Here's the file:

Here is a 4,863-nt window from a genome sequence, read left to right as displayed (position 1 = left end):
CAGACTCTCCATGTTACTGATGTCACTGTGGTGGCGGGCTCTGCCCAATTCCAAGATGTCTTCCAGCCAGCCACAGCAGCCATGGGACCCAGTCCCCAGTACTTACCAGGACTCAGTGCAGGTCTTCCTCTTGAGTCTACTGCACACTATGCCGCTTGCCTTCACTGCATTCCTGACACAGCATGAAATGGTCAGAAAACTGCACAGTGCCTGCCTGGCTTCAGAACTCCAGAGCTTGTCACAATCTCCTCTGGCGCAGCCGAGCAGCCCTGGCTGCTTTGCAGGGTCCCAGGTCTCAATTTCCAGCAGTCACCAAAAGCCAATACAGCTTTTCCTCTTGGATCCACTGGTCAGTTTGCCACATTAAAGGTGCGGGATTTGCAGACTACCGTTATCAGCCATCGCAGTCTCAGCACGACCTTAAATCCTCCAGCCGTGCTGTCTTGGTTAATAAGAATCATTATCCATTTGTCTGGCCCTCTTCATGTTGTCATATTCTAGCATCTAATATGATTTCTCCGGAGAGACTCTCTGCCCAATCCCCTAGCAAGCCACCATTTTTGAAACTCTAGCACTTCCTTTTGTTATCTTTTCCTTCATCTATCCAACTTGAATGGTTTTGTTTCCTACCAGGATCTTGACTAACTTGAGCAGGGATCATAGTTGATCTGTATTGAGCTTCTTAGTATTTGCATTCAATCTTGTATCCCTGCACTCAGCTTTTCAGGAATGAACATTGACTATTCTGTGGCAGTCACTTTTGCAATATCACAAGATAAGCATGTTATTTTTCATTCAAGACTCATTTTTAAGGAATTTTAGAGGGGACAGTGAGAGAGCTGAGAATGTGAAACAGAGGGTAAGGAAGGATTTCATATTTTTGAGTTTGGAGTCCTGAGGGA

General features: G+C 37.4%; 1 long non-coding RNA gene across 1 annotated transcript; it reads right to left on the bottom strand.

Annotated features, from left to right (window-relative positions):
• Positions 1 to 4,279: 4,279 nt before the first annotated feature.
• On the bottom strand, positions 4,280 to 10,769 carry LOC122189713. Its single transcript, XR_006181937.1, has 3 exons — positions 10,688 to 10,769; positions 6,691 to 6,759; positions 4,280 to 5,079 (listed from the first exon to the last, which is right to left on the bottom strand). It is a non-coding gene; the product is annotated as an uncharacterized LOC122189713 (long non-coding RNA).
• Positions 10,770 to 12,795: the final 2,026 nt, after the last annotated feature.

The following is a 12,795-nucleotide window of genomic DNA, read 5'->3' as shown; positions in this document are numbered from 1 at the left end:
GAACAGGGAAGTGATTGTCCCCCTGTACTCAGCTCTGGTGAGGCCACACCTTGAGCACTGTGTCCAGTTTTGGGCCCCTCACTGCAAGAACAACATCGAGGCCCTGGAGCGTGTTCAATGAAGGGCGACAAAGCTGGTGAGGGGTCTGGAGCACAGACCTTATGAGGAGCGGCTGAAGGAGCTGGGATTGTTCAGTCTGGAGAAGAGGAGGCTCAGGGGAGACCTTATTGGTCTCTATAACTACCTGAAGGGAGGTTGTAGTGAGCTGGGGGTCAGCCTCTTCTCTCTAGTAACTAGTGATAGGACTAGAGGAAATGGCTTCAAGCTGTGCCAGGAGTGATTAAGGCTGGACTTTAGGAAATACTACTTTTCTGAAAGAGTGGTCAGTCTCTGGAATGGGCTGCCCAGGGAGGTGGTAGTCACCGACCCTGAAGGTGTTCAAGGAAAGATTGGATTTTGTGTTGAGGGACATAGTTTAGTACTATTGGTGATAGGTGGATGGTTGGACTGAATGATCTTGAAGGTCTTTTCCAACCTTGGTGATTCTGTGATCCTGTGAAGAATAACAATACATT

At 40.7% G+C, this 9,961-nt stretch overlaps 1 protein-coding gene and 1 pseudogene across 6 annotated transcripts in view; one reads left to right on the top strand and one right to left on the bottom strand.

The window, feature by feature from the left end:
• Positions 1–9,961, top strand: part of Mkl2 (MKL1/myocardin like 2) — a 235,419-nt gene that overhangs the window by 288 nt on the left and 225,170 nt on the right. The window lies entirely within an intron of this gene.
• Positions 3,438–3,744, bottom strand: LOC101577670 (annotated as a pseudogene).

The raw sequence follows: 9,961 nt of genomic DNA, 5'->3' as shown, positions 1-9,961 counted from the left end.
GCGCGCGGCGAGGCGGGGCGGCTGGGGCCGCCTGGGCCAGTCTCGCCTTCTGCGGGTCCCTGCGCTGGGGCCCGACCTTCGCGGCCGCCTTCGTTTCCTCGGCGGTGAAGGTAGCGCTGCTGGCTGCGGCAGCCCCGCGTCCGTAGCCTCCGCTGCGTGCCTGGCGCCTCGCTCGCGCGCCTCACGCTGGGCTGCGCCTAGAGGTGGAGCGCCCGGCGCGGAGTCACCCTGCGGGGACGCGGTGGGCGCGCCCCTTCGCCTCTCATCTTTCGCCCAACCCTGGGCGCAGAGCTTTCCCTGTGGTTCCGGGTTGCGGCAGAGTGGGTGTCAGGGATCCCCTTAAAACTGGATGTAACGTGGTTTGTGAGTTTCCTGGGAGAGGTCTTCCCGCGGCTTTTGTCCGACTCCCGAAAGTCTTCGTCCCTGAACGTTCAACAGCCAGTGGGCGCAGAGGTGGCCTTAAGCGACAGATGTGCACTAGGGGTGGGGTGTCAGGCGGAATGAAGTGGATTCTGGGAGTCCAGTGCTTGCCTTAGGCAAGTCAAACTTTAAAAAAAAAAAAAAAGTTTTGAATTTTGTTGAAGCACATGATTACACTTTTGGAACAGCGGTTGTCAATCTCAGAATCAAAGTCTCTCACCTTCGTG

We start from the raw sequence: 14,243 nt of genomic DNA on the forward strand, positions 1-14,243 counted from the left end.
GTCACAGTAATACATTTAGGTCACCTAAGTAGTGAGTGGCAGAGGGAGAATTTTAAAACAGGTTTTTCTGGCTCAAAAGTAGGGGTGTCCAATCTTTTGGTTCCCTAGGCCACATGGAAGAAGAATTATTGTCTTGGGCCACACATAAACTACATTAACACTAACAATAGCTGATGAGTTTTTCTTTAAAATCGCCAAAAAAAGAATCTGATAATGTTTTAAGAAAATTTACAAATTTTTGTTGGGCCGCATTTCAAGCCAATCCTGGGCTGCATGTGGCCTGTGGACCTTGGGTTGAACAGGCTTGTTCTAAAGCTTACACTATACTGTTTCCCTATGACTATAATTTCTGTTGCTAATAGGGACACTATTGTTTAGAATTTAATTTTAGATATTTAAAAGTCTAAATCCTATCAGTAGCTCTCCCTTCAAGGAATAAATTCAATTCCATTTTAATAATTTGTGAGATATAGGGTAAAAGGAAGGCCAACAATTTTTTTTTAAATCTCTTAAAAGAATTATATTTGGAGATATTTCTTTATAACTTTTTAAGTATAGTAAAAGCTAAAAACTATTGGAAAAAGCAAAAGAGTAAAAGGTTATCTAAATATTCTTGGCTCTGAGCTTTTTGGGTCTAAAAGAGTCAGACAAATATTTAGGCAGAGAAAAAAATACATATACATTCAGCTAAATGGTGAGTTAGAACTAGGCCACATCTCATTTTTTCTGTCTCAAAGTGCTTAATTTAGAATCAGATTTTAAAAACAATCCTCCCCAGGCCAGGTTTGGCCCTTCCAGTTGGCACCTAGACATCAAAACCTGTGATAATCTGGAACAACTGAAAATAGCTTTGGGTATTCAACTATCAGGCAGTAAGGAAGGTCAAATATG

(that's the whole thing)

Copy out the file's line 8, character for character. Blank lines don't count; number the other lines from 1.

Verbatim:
The following is a 12,795-nucleotide window of genomic DNA, read 5'->3' as shown; positions in this document are numbered from 1 at the left end: